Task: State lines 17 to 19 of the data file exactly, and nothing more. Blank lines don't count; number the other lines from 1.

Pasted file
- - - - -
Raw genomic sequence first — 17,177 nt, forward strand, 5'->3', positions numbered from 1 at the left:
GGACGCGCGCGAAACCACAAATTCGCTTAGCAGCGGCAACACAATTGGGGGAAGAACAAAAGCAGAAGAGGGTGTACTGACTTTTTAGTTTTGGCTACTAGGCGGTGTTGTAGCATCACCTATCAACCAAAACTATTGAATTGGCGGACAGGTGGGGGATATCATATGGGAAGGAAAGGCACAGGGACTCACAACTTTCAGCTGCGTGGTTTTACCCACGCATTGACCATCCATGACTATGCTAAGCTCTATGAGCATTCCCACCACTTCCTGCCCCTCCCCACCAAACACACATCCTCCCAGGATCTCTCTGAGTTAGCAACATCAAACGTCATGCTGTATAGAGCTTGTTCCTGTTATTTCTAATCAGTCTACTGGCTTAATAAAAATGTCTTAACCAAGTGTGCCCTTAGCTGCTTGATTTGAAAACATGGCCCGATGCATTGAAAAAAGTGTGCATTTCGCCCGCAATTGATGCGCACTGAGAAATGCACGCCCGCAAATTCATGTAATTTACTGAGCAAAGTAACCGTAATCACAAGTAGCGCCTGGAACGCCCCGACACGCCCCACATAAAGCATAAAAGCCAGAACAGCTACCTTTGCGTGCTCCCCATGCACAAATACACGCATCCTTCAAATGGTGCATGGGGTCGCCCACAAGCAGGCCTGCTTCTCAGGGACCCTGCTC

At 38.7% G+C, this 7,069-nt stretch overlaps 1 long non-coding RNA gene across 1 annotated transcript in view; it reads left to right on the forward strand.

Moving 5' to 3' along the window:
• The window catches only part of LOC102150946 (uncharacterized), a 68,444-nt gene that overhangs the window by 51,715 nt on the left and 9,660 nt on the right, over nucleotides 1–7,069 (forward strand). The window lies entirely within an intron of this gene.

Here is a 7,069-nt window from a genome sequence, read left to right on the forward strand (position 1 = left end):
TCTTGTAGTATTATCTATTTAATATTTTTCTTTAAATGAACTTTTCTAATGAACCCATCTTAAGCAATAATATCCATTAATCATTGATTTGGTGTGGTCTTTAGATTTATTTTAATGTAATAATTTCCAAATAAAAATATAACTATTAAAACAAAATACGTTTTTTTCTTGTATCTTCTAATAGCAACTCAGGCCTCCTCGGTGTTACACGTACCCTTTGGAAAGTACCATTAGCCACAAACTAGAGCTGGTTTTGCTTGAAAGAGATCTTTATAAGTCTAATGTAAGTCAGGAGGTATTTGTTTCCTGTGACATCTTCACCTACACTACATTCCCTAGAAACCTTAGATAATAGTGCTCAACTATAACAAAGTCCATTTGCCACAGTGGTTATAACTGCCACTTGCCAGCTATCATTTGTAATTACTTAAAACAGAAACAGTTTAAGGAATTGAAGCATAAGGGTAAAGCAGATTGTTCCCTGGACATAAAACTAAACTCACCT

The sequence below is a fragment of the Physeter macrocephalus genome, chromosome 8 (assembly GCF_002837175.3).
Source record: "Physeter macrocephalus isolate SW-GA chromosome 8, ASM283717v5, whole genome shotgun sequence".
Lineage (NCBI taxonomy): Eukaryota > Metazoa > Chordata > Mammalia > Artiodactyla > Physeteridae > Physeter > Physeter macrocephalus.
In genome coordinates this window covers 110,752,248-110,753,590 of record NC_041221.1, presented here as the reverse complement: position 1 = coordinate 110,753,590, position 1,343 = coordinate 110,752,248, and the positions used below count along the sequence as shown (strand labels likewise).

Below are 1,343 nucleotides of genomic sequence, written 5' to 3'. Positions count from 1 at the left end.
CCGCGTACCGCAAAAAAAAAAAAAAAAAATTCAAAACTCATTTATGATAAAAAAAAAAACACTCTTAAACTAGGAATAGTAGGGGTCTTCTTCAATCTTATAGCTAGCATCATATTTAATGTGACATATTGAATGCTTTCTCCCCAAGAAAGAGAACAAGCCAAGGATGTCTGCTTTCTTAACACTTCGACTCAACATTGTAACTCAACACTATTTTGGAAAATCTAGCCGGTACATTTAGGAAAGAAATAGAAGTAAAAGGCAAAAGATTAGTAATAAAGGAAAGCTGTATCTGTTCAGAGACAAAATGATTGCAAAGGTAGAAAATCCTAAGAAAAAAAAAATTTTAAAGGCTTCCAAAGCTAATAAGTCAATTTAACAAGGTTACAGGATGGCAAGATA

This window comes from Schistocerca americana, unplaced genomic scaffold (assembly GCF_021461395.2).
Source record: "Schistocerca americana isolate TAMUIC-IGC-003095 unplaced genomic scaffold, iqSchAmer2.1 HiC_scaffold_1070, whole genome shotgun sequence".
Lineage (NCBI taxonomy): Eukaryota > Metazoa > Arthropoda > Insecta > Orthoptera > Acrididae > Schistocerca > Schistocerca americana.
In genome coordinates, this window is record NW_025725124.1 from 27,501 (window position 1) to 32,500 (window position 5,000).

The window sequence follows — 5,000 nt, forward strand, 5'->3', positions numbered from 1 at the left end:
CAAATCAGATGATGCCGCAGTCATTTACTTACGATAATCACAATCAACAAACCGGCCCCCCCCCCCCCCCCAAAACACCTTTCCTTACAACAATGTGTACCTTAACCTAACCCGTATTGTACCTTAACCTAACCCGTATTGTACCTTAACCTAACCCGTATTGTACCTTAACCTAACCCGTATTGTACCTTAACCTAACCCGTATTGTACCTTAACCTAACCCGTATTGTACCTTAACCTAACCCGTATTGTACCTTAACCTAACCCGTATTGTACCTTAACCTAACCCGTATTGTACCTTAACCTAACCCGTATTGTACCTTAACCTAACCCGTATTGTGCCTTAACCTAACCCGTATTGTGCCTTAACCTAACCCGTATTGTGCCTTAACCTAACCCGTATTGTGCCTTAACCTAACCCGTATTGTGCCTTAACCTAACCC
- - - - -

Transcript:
In genome coordinates, this window is record NW_025725124.1 from 27,501 (window position 1) to 32,500 (window position 5,000).

The window sequence follows — 5,000 nt, forward strand, 5'->3', positions numbered from 1 at the left end:
CAAATCAGATGATGCCGCAGTCATTTACTTACGATAATCACAATCAACAAACCGGCCCCCCCCCCCCCCCCAAAACACCTTTCCTTACAACAATGTGTACCTTAACCTAACCCGTATTGTACCTTAACCTAACCCGTATTGTACCTTAACCTAACCCGTATTGTACCTTAACCTAACCCGTATTGTACCTTAACCTAACCCGTATTGTACCTTAACCTAACCCGTATTGTACCTTAACCTAACCCGTATTGTACCTTAACCTAACCCGTATTGTACCTTAACCTAACCCGTATTGTACCTTAACCTAACCCGTATTGTACCTTAACCTAACCCGTATTGTGCCTTAACCTAACCCGTATTGTGCCTTAACCTAACCCGTATTGTGCCTTAACCTAACCCGTATTGTGCCTTAACCTAACCCGTATTGTGCCTTAACCTAACCC